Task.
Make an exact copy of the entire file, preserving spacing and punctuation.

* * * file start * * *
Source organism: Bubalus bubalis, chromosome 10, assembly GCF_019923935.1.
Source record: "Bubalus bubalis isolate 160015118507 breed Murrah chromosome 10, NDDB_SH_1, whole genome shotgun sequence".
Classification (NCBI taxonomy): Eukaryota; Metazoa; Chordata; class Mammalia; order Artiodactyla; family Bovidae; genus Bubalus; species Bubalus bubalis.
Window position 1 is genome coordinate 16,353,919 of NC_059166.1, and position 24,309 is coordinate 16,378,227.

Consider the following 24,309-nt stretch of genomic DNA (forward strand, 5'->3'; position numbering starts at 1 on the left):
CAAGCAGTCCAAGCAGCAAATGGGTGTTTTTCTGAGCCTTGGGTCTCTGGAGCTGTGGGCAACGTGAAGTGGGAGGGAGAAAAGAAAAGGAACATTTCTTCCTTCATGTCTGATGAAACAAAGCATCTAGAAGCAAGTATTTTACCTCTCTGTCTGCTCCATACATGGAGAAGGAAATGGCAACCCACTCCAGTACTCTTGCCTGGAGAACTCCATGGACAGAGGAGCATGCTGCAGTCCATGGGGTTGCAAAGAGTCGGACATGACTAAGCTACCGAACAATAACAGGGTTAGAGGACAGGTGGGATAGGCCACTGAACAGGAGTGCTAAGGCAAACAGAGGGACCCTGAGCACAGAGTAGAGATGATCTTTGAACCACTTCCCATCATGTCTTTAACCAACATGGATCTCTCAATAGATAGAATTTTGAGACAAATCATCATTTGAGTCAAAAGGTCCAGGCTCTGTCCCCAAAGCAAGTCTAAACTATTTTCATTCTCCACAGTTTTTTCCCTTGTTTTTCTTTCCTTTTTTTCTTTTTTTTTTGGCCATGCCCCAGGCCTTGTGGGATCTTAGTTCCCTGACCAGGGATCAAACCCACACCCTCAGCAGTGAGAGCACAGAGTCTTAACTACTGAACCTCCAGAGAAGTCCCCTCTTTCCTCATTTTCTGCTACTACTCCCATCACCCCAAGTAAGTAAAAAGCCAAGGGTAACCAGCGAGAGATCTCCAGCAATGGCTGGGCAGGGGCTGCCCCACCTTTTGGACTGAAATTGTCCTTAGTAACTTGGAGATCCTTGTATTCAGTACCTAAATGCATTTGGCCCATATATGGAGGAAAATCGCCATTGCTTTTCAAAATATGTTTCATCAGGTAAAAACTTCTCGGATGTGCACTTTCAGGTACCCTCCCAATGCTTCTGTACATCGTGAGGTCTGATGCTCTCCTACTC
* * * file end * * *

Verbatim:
Source organism: Bubalus bubalis, chromosome 10, assembly GCF_019923935.1.
Source record: "Bubalus bubalis isolate 160015118507 breed Murrah chromosome 10, NDDB_SH_1, whole genome shotgun sequence".
Classification (NCBI taxonomy): Eukaryota; Metazoa; Chordata; class Mammalia; order Artiodactyla; family Bovidae; genus Bubalus; species Bubalus bubalis.
Window position 1 is genome coordinate 16,353,919 of NC_059166.1, and position 24,309 is coordinate 16,378,227.

Consider the following 24,309-nt stretch of genomic DNA (forward strand, 5'->3'; position numbering starts at 1 on the left):
CAAGCAGTCCAAGCAGCAAATGGGTGTTTTTCTGAGCCTTGGGTCTCTGGAGCTGTGGGCAACGTGAAGTGGGAGGGAGAAAAGAAAAGGAACATTTCTTCCTTCATGTCTGATGAAACAAAGCATCTAGAAGCAAGTATTTTACCTCTCTGTCTGCTCCATACATGGAGAAGGAAATGGCAACCCACTCCAGTACTCTTGCCTGGAGAACTCCATGGACAGAGGAGCATGCTGCAGTCCATGGGGTTGCAAAGAGTCGGACATGACTAAGCTACCGAACAATAACAGGGTTAGAGGACAGGTGGGATAGGCCACTGAACAGGAGTGCTAAGGCAAACAGAGGGACCCTGAGCACAGAGTAGAGATGATCTTTGAACCACTTCCCATCATGTCTTTAACCAACATGGATCTCTCAATAGATAGAATTTTGAGACAAATCATCATTTGAGTCAAAAGGTCCAGGCTCTGTCCCCAAAGCAAGTCTAAACTATTTTCATTCTCCACAGTTTTTTCCCTTGTTTTTCTTTCCTTTTTTTCTTTTTTTTTTGGCCATGCCCCAGGCCTTGTGGGATCTTAGTTCCCTGACCAGGGATCAAACCCACACCCTCAGCAGTGAGAGCACAGAGTCTTAACTACTGAACCTCCAGAGAAGTCCCCTCTTTCCTCATTTTCTGCTACTACTCCCATCACCCCAAGTAAGTAAAAAGCCAAGGGTAACCAGCGAGAGATCTCCAGCAATGGCTGGGCAGGGGCTGCCCCACCTTTTGGACTGAAATTGTCCTTAGTAACTTGGAGATCCTTGTATTCAGTACCTAAATGCATTTGGCCCATATATGGAGGAAAATCGCCATTGCTTTTCAAAATATGTTTCATCAGGTAAAAACTTCTCGGATGTGCACTTTCAGGTACCCTCCCAATGCTTCTGTACATCGTGAGGTCTGATGCTCTCCTACTC